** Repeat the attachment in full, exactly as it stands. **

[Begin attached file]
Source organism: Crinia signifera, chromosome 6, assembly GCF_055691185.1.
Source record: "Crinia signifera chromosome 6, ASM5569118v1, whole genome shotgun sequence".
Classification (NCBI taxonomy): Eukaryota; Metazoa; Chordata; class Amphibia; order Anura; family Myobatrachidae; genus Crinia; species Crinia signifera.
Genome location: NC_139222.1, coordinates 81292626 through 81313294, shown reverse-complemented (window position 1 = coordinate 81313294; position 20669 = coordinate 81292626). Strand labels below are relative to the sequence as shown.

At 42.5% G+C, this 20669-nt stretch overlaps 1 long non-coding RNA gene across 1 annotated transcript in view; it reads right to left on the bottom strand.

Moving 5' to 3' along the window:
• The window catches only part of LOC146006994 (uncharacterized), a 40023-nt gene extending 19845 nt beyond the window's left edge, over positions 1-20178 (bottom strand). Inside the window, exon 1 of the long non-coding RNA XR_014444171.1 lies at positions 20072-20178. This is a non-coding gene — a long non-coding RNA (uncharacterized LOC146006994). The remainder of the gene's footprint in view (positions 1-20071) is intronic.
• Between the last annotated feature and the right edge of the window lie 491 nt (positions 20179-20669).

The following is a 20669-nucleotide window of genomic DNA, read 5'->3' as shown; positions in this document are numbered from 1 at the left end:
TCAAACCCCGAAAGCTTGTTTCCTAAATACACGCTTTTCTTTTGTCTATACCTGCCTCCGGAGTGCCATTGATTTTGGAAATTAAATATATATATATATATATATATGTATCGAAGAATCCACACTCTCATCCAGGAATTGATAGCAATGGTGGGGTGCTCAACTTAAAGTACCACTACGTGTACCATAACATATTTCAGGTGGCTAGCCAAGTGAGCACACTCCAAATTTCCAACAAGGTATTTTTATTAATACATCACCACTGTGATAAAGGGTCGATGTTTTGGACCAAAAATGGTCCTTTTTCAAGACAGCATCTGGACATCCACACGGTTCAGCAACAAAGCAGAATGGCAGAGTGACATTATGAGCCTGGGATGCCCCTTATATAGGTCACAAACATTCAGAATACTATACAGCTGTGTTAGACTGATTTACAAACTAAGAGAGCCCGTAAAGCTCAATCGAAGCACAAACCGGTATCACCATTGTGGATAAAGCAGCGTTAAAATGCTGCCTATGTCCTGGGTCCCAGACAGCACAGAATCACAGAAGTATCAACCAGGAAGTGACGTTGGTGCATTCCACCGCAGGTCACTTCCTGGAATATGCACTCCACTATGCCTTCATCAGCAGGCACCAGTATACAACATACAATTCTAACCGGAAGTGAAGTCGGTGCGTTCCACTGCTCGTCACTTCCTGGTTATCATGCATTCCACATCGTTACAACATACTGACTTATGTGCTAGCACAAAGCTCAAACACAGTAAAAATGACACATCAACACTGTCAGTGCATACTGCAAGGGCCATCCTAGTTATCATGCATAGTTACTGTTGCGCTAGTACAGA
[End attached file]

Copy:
Source organism: Crinia signifera, chromosome 6, assembly GCF_055691185.1.
Source record: "Crinia signifera chromosome 6, ASM5569118v1, whole genome shotgun sequence".
Classification (NCBI taxonomy): Eukaryota; Metazoa; Chordata; class Amphibia; order Anura; family Myobatrachidae; genus Crinia; species Crinia signifera.
Genome location: NC_139222.1, coordinates 81292626 through 81313294, shown reverse-complemented (window position 1 = coordinate 81313294; position 20669 = coordinate 81292626). Strand labels below are relative to the sequence as shown.

At 42.5% G+C, this 20669-nt stretch overlaps 1 long non-coding RNA gene across 1 annotated transcript in view; it reads right to left on the bottom strand.

Moving 5' to 3' along the window:
• The window catches only part of LOC146006994 (uncharacterized), a 40023-nt gene extending 19845 nt beyond the window's left edge, over positions 1-20178 (bottom strand). Inside the window, exon 1 of the long non-coding RNA XR_014444171.1 lies at positions 20072-20178. This is a non-coding gene — a long non-coding RNA (uncharacterized LOC146006994). The remainder of the gene's footprint in view (positions 1-20071) is intronic.
• Between the last annotated feature and the right edge of the window lie 491 nt (positions 20179-20669).

The following is a 20669-nucleotide window of genomic DNA, read 5'->3' as shown; positions in this document are numbered from 1 at the left end:
TCAAACCCCGAAAGCTTGTTTCCTAAATACACGCTTTTCTTTTGTCTATACCTGCCTCCGGAGTGCCATTGATTTTGGAAATTAAATATATATATATATATATATATGTATCGAAGAATCCACACTCTCATCCAGGAATTGATAGCAATGGTGGGGTGCTCAACTTAAAGTACCACTACGTGTACCATAACATATTTCAGGTGGCTAGCCAAGTGAGCACACTCCAAATTTCCAACAAGGTATTTTTATTAATACATCACCACTGTGATAAAGGGTCGATGTTTTGGACCAAAAATGGTCCTTTTTCAAGACAGCATCTGGACATCCACACGGTTCAGCAACAAAGCAGAATGGCAGAGTGACATTATGAGCCTGGGATGCCCCTTATATAGGTCACAAACATTCAGAATACTATACAGCTGTGTTAGACTGATTTACAAACTAAGAGAGCCCGTAAAGCTCAATCGAAGCACAAACCGGTATCACCATTGTGGATAAAGCAGCGTTAAAATGCTGCCTATGTCCTGGGTCCCAGACAGCACAGAATCACAGAAGTATCAACCAGGAAGTGACGTTGGTGCATTCCACCGCAGGTCACTTCCTGGAATATGCACTCCACTATGCCTTCATCAGCAGGCACCAGTATACAACATACAATTCTAACCGGAAGTGAAGTCGGTGCGTTCCACTGCTCGTCACTTCCTGGTTATCATGCATTCCACATCGTTACAACATACTGACTTATGTGCTAGCACAAAGCTCAAACACAGTAAAAATGACACATCAACACTGTCAGTGCATACTGCAAGGGCCATCCTAGTTATCATGCATAGTTACTGTTGCGCTAGTACAGA